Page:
Accuracy of ultrasound for ectopic pregnancy in the emergency department is not helped by measuring a key pregnancy hormone
Research Activities, April 2012
Measuring serum levels of beta-human chorionic gonadotropin (beta-hCG), a pregnancy-related hormone, is not helpful to bedside pelvic ultrasound imaging (ultrasonography) in diagnosing ectopic (outside-the-uterus) pregnancy among women who come into the emergency department (ED) with abdominal pain or vaginal bleeding, according to a new study. Ectopic pregnancy, observed in 2 percent of all pregnancies and up to 13 percent of pregnancies with symptoms, is a major cause of maternal illness or even death.
Traditionally, a beta-hCG discriminatory zone (a serum hormone level of 3,000 mIU/mL) has been used in combination with diagnostic ultrasonography in the radiology department to identify women likely to have an abnormal pregnancy, including embryonic demise and ectopic pregnancy. The researchers found that bedside pelvic ultrasonography, done by trained emergency physicians, had an overall sensitivity of 71 percent and specificity of 99 percent in detecting normal or abnormal intrauterine pregnancy. However, there was no level of b-hCG at which emergency physicians visualized an intrauterine pregnancy with certainty. Therefore, use of the beta-hCG discriminatory zone with indeterminate bedside ultrasound findings did not allow for the differentiation between intrauterine pregnancies and abnormal pregnancies.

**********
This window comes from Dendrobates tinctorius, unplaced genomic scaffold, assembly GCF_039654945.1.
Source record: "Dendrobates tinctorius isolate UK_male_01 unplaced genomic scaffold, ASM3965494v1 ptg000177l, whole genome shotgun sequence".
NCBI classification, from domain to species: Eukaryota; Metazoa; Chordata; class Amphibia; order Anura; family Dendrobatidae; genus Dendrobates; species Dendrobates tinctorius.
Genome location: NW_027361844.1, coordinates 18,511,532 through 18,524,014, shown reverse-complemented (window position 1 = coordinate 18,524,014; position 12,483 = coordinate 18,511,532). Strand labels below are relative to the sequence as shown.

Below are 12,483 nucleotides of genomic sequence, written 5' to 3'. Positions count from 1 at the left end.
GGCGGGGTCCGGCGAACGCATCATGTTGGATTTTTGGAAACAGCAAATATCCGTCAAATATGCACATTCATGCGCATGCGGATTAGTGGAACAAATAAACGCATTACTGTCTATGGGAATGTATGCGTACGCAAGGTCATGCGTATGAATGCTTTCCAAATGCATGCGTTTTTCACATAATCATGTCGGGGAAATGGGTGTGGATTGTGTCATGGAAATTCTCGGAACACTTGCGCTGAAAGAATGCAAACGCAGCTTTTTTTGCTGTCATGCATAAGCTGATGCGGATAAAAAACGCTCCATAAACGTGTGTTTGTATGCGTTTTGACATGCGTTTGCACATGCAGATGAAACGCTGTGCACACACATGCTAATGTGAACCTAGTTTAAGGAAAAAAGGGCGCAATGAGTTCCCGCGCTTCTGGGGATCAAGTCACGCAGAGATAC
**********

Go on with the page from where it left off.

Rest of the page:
The researchers found that the serum-hormone discriminatory zone had a specificity of 35 percent and specificity of 58 percent for patients with symptoms and an indeterminate bedside imaging result. Based on these findings, the researchers do not recommend using the traditional beta-hCG discriminatory zone, developed for use with more sensitive radiology ultrasound imaging, with bedside ultrasound imaging in the ED. The study was conducted with patients seen in the ED of a large, urban teaching hospital for possible ectopic pregnancy. The study was funded in part by the Agency for Healthcare Research and Quality (HS15569).
More details are in "Use of a beta-hCG discriminatory zone with bedside pelvic ultrasonography," by Ralph Wang, M.D., Teri A. Reynolds, M.D., Hugh H. West, M.D., and others in the July 2011 Annals of Emergency Medicine 58(1), pp. 12-20.